Who Was Hannah Solomon?
The statue is more than a foot high, a representation of Hannah G. Solomon atop a sturdy base. The very kind members of the National Council of Jewish Women presented this to me earlier this week, in recognition that through great luck and timing, I’m the first woman to edit this newspaper.
So who was Hannah Solomon? Honestly, I had never heard of her before a brief biography was read at the luncheon. Intrigued, I did some research. Turns out that she was a pioneering leader who tried, as so many of us continue to try today, to balance devotion to family with a public life promoting the rights of women and children.
According to the Jewish Women’s Archives, Solomon not only was the founder of NCJW, but she was a full-fledged participant in the teeming days of reform in turn-of-the-century Chicago. She worked with Jane Addams and Elizabeth Cady Stanton, delving into issues of children’s education and juvenile delinquency.
But the challenges facing Jewish women were a particular cause. At the Chicago World’s Fair, she organized a four-day conference that led to the establishment of the NCJW, which promptly elected her its first president. The organization seesawed during its first few years between an emphasis on religion and on philanthropy. There even was a deep split between the Reform women who wanted to back a proposal to move Shabbat from Saturday to Sunday, and the Orthodox women who wanted no such thing. Pressed to take a stand, Solomon showed her diplomatic skills by saying: “I do consecrate the Sabbath. I consecrate every day of the week!”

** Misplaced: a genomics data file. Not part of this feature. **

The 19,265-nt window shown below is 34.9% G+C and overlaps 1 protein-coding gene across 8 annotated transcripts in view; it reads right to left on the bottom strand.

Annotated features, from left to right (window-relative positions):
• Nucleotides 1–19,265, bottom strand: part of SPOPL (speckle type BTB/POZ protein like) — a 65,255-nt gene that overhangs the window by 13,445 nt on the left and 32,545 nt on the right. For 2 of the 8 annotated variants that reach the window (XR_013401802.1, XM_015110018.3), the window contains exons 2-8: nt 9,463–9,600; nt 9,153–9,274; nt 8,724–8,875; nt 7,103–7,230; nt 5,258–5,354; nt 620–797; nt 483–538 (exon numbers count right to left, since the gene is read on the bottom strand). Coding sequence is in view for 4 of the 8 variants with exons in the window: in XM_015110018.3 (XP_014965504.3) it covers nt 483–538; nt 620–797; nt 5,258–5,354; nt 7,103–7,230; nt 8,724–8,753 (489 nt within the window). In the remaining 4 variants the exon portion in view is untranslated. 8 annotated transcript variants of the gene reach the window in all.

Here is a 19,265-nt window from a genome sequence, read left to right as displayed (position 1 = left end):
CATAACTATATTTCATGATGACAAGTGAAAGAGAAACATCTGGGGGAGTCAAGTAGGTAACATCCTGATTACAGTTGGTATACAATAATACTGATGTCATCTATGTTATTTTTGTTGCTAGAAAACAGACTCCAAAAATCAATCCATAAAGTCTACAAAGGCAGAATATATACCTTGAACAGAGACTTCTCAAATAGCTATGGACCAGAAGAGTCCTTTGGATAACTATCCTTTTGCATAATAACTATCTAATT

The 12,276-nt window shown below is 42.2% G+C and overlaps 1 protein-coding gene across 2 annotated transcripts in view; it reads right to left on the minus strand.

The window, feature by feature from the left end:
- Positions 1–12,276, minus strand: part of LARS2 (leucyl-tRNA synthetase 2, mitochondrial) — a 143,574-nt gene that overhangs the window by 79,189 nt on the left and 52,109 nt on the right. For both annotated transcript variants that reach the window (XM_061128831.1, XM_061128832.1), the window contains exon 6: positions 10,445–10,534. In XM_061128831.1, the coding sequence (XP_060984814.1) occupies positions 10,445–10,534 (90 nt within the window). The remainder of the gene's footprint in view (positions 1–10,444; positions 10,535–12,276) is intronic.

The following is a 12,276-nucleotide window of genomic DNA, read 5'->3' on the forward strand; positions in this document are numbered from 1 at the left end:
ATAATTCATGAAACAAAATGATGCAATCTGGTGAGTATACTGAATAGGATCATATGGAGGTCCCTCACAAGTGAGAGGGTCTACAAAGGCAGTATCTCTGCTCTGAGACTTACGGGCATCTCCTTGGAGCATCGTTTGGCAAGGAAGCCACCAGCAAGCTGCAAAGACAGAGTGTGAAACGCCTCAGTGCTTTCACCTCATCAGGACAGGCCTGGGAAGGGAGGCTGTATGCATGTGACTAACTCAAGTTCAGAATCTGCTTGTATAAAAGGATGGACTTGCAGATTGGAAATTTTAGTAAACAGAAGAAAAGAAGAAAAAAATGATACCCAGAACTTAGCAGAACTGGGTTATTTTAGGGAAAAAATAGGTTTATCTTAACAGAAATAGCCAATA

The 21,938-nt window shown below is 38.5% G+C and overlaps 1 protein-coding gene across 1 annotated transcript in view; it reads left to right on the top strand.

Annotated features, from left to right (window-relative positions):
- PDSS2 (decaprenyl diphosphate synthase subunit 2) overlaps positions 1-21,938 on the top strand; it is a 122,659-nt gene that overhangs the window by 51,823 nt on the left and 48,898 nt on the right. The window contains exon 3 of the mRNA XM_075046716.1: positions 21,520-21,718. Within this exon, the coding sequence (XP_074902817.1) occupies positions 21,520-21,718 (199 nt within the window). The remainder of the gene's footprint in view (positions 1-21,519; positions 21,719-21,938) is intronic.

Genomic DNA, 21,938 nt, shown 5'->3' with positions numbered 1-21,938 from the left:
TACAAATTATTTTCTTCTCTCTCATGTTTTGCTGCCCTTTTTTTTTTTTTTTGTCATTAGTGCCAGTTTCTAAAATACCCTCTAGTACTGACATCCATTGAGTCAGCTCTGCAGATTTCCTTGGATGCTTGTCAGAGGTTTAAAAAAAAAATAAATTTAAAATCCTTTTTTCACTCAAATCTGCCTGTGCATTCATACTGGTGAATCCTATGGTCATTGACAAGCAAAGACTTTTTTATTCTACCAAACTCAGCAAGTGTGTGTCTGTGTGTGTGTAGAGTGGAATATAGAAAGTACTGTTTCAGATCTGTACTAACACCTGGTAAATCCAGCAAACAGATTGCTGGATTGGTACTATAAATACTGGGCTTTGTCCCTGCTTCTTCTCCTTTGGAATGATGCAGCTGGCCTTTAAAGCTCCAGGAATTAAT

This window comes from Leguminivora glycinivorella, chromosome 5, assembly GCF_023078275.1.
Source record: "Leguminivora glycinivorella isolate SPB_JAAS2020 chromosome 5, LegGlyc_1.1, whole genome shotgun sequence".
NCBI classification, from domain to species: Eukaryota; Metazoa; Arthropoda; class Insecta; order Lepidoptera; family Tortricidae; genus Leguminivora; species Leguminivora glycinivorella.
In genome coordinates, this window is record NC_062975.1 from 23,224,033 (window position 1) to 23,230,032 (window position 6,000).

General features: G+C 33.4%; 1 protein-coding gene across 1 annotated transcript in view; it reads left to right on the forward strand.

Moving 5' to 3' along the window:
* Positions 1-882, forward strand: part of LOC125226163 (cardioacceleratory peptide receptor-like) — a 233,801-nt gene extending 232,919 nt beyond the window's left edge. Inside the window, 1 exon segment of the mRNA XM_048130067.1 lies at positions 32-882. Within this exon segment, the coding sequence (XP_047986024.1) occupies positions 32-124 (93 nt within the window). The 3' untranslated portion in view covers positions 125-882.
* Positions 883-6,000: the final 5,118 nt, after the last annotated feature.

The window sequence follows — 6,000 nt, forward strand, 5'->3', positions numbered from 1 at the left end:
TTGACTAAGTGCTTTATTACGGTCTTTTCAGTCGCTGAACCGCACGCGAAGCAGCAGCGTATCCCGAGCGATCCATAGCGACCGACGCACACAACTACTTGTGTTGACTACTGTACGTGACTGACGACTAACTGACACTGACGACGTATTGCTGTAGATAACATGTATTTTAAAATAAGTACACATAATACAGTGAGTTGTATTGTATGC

For all her work in the public sphere, though, Solomon defined her family as her first priority. Nowadays, while the balancing act persists, there’s no doubt that women like myself, blessed with both a family and a career, know that we can place family as our first love with the expectation that many men will, too. That change didn’t happen overnight. We have, among others, my new friend Hannah Solomon to thank.